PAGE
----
Year of compilation: 2006
Non-bird biodiversity: The flora of Pitcairn includes 80 species of native vascular plants, of which ten, two ferns and eight angiosperms, are endemic. Fifty one of the native vascular plants are threatened. Particular concern attaches to the endemic Coprosma benefica, known from only 11 individuals, and the endemic fern Angiopteris chauliodonta, restricted to small and fragmented populations. Other species (e.g. Cyclophyllum barbatum, Psydrax odoratum) are becoming rare as they are utilised by the Islanders. Their populations could be enhanced by nursery propagation (see conservation issues). Several species are poorly dispersed on Pitcairn (e.g. Coprosma, Psydrax, Xylosma suaveolens) due to the lack of a frugivorous bird to disseminate fruit.Eight of Pitcairn's 26 species of extant land snail are endemic; three survive only in small remnants of native vegetation around one hectare in extent. If rose-apple or Lantana were to invade these remnants and create an understory inimical to these taxa, they would probably become extinct.
While the rose-apple has not yet invaded the southern flank of Pitcairn, this will probably happen in due time if not prevented. Ideally, the best pockets of native vegetation should be weeded periodically, for example in Faute Valley and Tautama. Funding for the labour involved is required. Consideration should also be given to protecting at least parts of these areas from goats by fencing. Other important pockets of native vegetation (e.g. Brown's Water, home to a high number of endemic and threatened species) should be protected from road encroachment.The large tracts of rose-apple growing over Pitcairn are of little wildlife value. In the long-term, it would be ideal if this introduced invasive species could be replaced by native and, especially, threatened species. To this end, seedlings grown in the nursery could be planted out in small areas where the rose-apple had been cleared. This general methodology will perhaps need refining in the light of experience, but is certainly to be preferred to wholescale clearance of rose-apple. Since little grows underneath rose-apple, such clearance would undoubtedly be accompanied by loss of topsoil and erosion. The ideas are now being tested in a project run by Trinity College, Dublin and funded by the Foreign and Commonwealth office, London.Since the Pitcairn Reed-warbler appears able to co-exist with Pacific rats Rattus exulans and with feral cats, and to live in a variety of altered and disturbed habitats, there appears no immediate cause for concern. This would change were other rat species to reach Pitcairn. In 1997 and 1998, two attempts to eradicate rats were made using hand distribution of poison baits. If successful, the eradication would have contributed to human welfare, allowed the recolonisation of Pitcairn by surface-nesting seabirds, and reduced the risk that Oeno (see that island's account) would be re-invaded by rats. While the attempts certainly reduced the rat population to a very low level, with immediate evident benefits to the Islanders' fruit and vegetable crops, neither attempt was entirely successful. Inevitably, it is impossible to be certain about the reason(s) for failure, but there is wide agreement that, in the event of a third attempt, the period of monitoring by dedicated personnel after the main bait distribution should be lengthened to several months. There is a population of free-ranging goats on Pitcairn. When numbers increase beyond about 100, the situation at the time of writing, their impact on the vegetation and erosion visibly escalate. Regular culling appears justified.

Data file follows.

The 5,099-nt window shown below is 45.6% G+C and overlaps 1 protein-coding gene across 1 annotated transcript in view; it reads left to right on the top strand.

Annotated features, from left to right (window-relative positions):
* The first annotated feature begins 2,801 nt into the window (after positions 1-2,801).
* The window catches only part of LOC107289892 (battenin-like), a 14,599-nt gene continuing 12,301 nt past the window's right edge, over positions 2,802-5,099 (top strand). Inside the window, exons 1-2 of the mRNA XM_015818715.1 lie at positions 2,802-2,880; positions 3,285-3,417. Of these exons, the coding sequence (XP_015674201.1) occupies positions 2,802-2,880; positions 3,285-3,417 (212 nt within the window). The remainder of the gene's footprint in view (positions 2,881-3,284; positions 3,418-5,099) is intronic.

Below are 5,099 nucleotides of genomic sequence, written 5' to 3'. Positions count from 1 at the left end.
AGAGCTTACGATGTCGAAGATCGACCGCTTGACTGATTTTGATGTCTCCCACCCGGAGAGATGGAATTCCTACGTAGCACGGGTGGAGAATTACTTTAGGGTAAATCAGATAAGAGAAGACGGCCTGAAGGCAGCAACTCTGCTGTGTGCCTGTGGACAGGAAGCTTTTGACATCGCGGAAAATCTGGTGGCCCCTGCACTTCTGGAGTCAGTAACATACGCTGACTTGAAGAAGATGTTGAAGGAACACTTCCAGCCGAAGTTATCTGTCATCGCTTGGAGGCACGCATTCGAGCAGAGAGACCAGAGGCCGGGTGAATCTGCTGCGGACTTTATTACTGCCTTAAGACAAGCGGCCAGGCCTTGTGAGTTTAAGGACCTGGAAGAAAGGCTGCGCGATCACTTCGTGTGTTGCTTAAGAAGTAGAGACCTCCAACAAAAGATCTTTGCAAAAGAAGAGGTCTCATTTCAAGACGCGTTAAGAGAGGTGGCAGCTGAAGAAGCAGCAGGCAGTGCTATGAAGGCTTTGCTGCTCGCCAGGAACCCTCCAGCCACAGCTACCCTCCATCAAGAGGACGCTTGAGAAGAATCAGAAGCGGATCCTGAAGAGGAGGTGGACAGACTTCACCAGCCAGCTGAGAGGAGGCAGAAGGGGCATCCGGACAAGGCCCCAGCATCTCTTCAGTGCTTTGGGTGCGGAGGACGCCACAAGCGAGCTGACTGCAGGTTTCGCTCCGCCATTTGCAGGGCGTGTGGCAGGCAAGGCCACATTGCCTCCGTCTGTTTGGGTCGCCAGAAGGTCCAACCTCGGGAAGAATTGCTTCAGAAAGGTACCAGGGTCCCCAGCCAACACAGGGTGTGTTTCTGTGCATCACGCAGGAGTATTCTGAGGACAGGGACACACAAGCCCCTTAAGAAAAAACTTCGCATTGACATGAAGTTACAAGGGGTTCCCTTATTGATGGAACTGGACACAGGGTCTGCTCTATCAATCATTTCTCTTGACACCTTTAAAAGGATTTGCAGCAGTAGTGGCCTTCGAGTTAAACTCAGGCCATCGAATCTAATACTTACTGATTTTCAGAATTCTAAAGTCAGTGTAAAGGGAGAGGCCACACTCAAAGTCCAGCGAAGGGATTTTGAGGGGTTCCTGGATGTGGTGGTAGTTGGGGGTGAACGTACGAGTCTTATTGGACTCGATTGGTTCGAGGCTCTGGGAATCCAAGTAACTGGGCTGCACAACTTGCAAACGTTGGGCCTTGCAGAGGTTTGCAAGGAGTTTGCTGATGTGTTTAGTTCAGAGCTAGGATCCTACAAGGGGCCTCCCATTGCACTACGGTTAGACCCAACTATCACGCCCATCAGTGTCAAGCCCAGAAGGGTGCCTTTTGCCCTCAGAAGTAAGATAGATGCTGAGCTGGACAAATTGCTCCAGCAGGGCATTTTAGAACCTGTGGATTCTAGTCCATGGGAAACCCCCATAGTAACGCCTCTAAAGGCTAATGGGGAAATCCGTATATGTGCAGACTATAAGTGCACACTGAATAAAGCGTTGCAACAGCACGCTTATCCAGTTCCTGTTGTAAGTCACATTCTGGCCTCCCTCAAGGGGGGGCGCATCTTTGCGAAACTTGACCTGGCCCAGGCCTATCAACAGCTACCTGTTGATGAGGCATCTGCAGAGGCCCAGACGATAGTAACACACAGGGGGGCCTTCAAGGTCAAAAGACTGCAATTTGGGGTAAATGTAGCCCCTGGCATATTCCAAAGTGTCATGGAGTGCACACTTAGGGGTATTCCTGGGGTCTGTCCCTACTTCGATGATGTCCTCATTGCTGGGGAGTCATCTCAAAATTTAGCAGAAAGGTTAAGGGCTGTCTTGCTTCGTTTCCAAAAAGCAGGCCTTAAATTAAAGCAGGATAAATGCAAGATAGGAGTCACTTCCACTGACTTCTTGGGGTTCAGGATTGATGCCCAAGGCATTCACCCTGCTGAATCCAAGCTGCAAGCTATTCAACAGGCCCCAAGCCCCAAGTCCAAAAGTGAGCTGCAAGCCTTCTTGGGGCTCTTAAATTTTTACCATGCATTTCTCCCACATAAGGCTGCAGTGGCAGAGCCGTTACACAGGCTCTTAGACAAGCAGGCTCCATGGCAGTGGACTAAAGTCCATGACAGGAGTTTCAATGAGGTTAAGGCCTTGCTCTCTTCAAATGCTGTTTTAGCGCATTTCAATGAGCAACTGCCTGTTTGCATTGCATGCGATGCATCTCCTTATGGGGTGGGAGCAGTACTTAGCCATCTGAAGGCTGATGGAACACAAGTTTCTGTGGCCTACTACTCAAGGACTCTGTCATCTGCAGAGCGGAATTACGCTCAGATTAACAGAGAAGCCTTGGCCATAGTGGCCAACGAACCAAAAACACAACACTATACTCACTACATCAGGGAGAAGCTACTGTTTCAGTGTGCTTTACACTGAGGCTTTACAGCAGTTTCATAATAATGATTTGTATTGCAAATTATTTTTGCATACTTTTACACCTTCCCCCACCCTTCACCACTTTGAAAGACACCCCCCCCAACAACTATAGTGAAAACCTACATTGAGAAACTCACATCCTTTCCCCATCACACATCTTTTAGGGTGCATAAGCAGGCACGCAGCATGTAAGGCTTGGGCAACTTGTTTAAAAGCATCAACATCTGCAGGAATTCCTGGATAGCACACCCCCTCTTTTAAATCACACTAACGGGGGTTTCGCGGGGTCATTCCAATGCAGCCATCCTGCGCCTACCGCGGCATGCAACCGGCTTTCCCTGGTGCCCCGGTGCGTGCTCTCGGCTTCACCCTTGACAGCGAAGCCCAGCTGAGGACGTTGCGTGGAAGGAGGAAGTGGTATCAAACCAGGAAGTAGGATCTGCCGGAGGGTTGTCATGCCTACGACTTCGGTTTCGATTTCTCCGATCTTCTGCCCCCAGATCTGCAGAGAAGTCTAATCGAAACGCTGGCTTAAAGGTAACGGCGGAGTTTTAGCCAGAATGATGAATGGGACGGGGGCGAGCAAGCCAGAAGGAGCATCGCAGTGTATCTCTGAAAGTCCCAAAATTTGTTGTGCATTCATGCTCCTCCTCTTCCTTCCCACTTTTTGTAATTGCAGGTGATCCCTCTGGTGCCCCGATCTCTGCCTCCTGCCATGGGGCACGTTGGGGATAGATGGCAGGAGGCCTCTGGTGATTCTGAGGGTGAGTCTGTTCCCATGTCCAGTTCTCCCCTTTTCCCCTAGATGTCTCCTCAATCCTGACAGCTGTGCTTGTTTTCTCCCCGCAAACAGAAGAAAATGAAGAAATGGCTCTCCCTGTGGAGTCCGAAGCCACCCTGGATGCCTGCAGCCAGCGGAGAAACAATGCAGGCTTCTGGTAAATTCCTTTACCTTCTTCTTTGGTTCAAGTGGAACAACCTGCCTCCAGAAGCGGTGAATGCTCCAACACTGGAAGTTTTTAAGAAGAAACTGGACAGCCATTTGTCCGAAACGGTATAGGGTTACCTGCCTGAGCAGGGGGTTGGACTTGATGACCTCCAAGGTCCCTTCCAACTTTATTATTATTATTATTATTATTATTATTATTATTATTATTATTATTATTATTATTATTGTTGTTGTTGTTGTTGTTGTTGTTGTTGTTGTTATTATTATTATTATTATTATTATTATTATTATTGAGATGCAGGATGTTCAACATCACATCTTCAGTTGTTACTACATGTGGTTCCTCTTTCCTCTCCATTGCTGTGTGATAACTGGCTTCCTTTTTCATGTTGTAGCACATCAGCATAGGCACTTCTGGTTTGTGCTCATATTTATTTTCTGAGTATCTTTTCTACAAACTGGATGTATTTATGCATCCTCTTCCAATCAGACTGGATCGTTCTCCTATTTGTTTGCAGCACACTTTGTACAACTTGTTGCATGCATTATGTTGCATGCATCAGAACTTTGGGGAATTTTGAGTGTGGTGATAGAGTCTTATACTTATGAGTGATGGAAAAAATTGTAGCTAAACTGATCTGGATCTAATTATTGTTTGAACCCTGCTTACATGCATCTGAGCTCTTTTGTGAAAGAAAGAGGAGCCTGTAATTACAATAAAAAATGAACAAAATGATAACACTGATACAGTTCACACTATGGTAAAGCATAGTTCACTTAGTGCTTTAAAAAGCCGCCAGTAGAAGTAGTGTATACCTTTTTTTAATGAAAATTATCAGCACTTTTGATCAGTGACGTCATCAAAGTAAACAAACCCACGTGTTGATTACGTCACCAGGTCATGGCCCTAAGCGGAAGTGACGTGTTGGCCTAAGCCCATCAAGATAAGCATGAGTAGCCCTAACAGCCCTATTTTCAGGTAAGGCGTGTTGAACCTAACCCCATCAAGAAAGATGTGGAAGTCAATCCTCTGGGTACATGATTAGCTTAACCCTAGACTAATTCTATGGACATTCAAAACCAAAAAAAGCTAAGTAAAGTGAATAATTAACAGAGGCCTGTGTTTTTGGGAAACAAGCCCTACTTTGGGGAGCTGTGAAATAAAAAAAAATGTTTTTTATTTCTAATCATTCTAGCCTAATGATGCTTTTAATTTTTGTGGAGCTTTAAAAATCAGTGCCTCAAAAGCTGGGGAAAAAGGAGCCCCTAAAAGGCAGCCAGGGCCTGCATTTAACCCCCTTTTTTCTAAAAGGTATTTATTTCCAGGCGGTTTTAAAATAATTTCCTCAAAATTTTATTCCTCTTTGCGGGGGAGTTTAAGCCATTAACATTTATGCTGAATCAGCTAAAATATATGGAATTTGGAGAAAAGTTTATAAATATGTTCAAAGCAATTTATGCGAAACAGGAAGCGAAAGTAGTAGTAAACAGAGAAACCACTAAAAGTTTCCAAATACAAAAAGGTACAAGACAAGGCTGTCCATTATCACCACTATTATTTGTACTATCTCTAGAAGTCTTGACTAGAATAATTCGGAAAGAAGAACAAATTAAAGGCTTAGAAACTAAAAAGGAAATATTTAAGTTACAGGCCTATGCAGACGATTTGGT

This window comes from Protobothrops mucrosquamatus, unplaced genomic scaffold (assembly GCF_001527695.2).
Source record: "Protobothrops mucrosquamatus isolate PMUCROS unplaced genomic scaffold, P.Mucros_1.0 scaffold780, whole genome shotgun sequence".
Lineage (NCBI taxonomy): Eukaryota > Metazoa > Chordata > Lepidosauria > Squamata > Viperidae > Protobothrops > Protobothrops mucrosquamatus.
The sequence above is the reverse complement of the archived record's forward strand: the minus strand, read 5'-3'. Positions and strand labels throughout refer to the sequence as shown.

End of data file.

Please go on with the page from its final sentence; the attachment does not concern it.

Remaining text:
BirdLife International (2023) Important Bird Areas factsheet: Pitcairn Island. Downloaded from http://www.birdlife.org on 04/02/2023.